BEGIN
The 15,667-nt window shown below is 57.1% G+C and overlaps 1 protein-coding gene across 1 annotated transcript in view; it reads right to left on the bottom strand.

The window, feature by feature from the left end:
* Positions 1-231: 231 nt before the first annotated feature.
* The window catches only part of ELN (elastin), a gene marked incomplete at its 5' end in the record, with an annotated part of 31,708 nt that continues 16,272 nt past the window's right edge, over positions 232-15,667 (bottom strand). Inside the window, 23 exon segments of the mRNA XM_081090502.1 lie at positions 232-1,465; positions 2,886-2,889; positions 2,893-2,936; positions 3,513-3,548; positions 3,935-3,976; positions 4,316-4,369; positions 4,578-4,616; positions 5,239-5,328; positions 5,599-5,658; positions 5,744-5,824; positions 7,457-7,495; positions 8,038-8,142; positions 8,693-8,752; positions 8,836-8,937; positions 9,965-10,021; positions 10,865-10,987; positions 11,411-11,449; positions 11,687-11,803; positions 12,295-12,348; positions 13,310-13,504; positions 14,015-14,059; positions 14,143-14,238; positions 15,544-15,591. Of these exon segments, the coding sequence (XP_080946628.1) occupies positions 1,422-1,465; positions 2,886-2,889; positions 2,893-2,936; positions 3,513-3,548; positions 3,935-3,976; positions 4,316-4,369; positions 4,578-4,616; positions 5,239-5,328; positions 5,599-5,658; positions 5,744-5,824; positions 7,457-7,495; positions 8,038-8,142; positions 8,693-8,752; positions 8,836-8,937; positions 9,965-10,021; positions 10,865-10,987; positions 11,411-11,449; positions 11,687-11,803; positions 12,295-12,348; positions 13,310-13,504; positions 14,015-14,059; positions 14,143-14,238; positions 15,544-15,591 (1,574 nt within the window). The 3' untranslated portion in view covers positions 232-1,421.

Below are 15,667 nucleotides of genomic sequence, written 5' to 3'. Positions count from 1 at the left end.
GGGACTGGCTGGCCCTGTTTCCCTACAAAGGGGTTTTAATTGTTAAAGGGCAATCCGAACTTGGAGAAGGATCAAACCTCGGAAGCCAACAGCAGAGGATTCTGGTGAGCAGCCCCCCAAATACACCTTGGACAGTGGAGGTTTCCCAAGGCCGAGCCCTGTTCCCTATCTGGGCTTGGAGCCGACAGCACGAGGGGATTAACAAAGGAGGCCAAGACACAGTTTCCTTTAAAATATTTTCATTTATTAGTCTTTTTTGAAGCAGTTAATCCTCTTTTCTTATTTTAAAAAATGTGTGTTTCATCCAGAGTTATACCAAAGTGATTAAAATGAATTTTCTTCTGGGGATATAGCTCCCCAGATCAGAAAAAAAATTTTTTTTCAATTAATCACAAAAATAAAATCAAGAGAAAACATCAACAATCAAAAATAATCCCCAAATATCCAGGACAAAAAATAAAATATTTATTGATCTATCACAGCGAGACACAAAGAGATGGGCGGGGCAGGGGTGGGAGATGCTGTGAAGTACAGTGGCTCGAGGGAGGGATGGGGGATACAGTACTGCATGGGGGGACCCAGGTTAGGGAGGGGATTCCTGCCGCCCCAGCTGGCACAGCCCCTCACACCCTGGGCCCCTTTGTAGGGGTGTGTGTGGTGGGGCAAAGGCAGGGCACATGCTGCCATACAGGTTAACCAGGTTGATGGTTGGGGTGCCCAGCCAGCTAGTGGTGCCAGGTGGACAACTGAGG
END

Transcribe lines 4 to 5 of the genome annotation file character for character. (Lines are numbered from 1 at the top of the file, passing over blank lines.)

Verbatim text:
* The window catches only part of ELN (elastin), a gene marked incomplete at its 5' end in the record, with an annotated part of 31,708 nt that continues 16,272 nt past the window's right edge, over positions 232-15,667 (bottom strand). Inside the window, 23 exon segments of the mRNA XM_081090502.1 lie at positions 232-1,465; positions 2,886-2,889; positions 2,893-2,936; positions 3,513-3,548; positions 3,935-3,976; positions 4,316-4,369; positions 4,578-4,616; positions 5,239-5,328; positions 5,599-5,658; positions 5,744-5,824; positions 7,457-7,495; positions 8,038-8,142; positions 8,693-8,752; positions 8,836-8,937; positions 9,965-10,021; positions 10,865-10,987; positions 11,411-11,449; positions 11,687-11,803; positions 12,295-12,348; positions 13,310-13,504; positions 14,015-14,059; positions 14,143-14,238; positions 15,544-15,591. Of these exon segments, the coding sequence (XP_080946628.1) occupies positions 1,422-1,465; positions 2,886-2,889; positions 2,893-2,936; positions 3,513-3,548; positions 3,935-3,976; positions 4,316-4,369; positions 4,578-4,616; positions 5,239-5,328; positions 5,599-5,658; positions 5,744-5,824; positions 7,457-7,495; positions 8,038-8,142; positions 8,693-8,752; positions 8,836-8,937; positions 9,965-10,021; positions 10,865-10,987; positions 11,411-11,449; positions 11,687-11,803; positions 12,295-12,348; positions 13,310-13,504; positions 14,015-14,059; positions 14,143-14,238; positions 15,544-15,591 (1,574 nt within the window). The 3' untranslated portion in view covers positions 232-1,421.

Below are 15,667 nucleotides of genomic sequence, written 5' to 3'. Positions count from 1 at the left end.